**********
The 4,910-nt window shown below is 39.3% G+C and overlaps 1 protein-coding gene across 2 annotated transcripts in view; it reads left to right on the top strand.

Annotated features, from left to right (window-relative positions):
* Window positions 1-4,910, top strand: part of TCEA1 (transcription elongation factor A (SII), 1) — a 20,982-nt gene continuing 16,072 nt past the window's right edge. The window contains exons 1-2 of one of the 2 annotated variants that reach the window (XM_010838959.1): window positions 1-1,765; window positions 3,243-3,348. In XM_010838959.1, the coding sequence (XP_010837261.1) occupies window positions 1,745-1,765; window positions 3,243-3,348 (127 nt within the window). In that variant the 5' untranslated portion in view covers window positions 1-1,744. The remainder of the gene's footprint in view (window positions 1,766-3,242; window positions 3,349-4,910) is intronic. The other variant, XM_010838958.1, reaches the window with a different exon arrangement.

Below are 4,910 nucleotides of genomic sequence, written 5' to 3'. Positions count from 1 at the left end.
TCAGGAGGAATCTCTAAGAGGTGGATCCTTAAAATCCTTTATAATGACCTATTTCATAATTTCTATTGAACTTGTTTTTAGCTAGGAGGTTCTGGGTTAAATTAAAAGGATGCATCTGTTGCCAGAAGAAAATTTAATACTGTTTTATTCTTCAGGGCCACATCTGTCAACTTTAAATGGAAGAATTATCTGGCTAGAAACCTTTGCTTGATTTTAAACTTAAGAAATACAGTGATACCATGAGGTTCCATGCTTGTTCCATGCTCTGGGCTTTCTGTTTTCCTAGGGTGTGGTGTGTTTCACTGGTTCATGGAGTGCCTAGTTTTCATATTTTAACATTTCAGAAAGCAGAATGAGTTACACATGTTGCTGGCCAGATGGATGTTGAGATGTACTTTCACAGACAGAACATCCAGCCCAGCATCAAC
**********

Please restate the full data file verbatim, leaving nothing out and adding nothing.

The 4,910-nt window shown below is 39.3% G+C and overlaps 1 protein-coding gene across 2 annotated transcripts in view; it reads left to right on the top strand.

Annotated features, from left to right (window-relative positions):
* Window positions 1-4,910, top strand: part of TCEA1 (transcription elongation factor A (SII), 1) — a 20,982-nt gene continuing 16,072 nt past the window's right edge. The window contains exons 1-2 of one of the 2 annotated variants that reach the window (XM_010838959.1): window positions 1-1,765; window positions 3,243-3,348. In XM_010838959.1, the coding sequence (XP_010837261.1) occupies window positions 1,745-1,765; window positions 3,243-3,348 (127 nt within the window). In that variant the 5' untranslated portion in view covers window positions 1-1,744. The remainder of the gene's footprint in view (window positions 1,766-3,242; window positions 3,349-4,910) is intronic. The other variant, XM_010838958.1, reaches the window with a different exon arrangement.

Below are 4,910 nucleotides of genomic sequence, written 5' to 3'. Positions count from 1 at the left end.
TCAGGAGGAATCTCTAAGAGGTGGATCCTTAAAATCCTTTATAATGACCTATTTCATAATTTCTATTGAACTTGTTTTTAGCTAGGAGGTTCTGGGTTAAATTAAAAGGATGCATCTGTTGCCAGAAGAAAATTTAATACTGTTTTATTCTTCAGGGCCACATCTGTCAACTTTAAATGGAAGAATTATCTGGCTAGAAACCTTTGCTTGATTTTAAACTTAAGAAATACAGTGATACCATGAGGTTCCATGCTTGTTCCATGCTCTGGGCTTTCTGTTTTCCTAGGGTGTGGTGTGTTTCACTGGTTCATGGAGTGCCTAGTTTTCATATTTTAACATTTCAGAAAGCAGAATGAGTTACACATGTTGCTGGCCAGATGGATGTTGAGATGTACTTTCACAGACAGAACATCCAGCCCAGCATCAAC